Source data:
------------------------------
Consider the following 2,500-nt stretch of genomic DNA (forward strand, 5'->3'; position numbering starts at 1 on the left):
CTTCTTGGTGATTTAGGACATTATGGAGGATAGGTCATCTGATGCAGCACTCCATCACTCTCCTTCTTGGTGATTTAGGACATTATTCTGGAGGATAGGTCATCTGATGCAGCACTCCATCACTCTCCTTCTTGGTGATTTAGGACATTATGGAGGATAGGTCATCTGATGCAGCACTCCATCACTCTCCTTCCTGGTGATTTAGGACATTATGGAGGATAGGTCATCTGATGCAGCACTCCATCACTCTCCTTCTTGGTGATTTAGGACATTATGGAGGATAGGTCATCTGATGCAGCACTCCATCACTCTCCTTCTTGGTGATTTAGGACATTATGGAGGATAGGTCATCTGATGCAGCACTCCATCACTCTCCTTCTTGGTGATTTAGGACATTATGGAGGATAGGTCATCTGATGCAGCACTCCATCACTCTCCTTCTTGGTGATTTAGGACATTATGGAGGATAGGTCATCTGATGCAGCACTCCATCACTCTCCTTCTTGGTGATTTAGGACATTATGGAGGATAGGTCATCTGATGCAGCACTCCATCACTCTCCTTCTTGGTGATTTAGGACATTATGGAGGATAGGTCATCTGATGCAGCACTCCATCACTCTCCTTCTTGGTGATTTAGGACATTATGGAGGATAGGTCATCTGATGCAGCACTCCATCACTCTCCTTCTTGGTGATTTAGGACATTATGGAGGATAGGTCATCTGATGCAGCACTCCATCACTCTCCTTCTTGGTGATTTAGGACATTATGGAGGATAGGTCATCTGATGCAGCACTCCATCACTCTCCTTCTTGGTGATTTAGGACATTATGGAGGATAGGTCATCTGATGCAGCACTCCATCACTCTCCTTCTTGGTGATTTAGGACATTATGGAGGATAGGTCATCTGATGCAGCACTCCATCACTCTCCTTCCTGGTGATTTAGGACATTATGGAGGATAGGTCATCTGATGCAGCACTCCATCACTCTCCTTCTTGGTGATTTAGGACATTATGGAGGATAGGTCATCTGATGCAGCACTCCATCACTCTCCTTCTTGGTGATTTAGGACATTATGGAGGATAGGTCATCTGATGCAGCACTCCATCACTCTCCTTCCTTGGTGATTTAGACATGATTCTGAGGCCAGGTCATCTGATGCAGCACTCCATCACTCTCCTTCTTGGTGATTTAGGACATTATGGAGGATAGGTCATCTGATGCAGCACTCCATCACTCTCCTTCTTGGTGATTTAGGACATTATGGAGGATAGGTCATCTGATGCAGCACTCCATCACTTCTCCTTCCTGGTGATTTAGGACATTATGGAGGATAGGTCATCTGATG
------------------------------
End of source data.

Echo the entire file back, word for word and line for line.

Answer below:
Consider the following 2,500-nt stretch of genomic DNA (forward strand, 5'->3'; position numbering starts at 1 on the left):
CTTCTTGGTGATTTAGGACATTATGGAGGATAGGTCATCTGATGCAGCACTCCATCACTCTCCTTCTTGGTGATTTAGGACATTATTCTGGAGGATAGGTCATCTGATGCAGCACTCCATCACTCTCCTTCTTGGTGATTTAGGACATTATGGAGGATAGGTCATCTGATGCAGCACTCCATCACTCTCCTTCCTGGTGATTTAGGACATTATGGAGGATAGGTCATCTGATGCAGCACTCCATCACTCTCCTTCTTGGTGATTTAGGACATTATGGAGGATAGGTCATCTGATGCAGCACTCCATCACTCTCCTTCTTGGTGATTTAGGACATTATGGAGGATAGGTCATCTGATGCAGCACTCCATCACTCTCCTTCTTGGTGATTTAGGACATTATGGAGGATAGGTCATCTGATGCAGCACTCCATCACTCTCCTTCTTGGTGATTTAGGACATTATGGAGGATAGGTCATCTGATGCAGCACTCCATCACTCTCCTTCTTGGTGATTTAGGACATTATGGAGGATAGGTCATCTGATGCAGCACTCCATCACTCTCCTTCTTGGTGATTTAGGACATTATGGAGGATAGGTCATCTGATGCAGCACTCCATCACTCTCCTTCTTGGTGATTTAGGACATTATGGAGGATAGGTCATCTGATGCAGCACTCCATCACTCTCCTTCTTGGTGATTTAGGACATTATGGAGGATAGGTCATCTGATGCAGCACTCCATCACTCTCCTTCTTGGTGATTTAGGACATTATGGAGGATAGGTCATCTGATGCAGCACTCCATCACTCTCCTTCTTGGTGATTTAGGACATTATGGAGGATAGGTCATCTGATGCAGCACTCCATCACTCTCCTTCTTGGTGATTTAGGACATTATGGAGGATAGGTCATCTGATGCAGCACTCCATCACTCTCCTTCCTGGTGATTTAGGACATTATGGAGGATAGGTCATCTGATGCAGCACTCCATCACTCTCCTTCTTGGTGATTTAGGACATTATGGAGGATAGGTCATCTGATGCAGCACTCCATCACTCTCCTTCTTGGTGATTTAGGACATTATGGAGGATAGGTCATCTGATGCAGCACTCCATCACTCTCCTTCCTTGGTGATTTAGACATGATTCTGAGGCCAGGTCATCTGATGCAGCACTCCATCACTCTCCTTCTTGGTGATTTAGGACATTATGGAGGATAGGTCATCTGATGCAGCACTCCATCACTCTCCTTCTTGGTGATTTAGGACATTATGGAGGATAGGTCATCTGATGCAGCACTCCATCACTTCTCCTTCCTGGTGATTTAGGACATTATGGAGGATAGGTCATCTGATG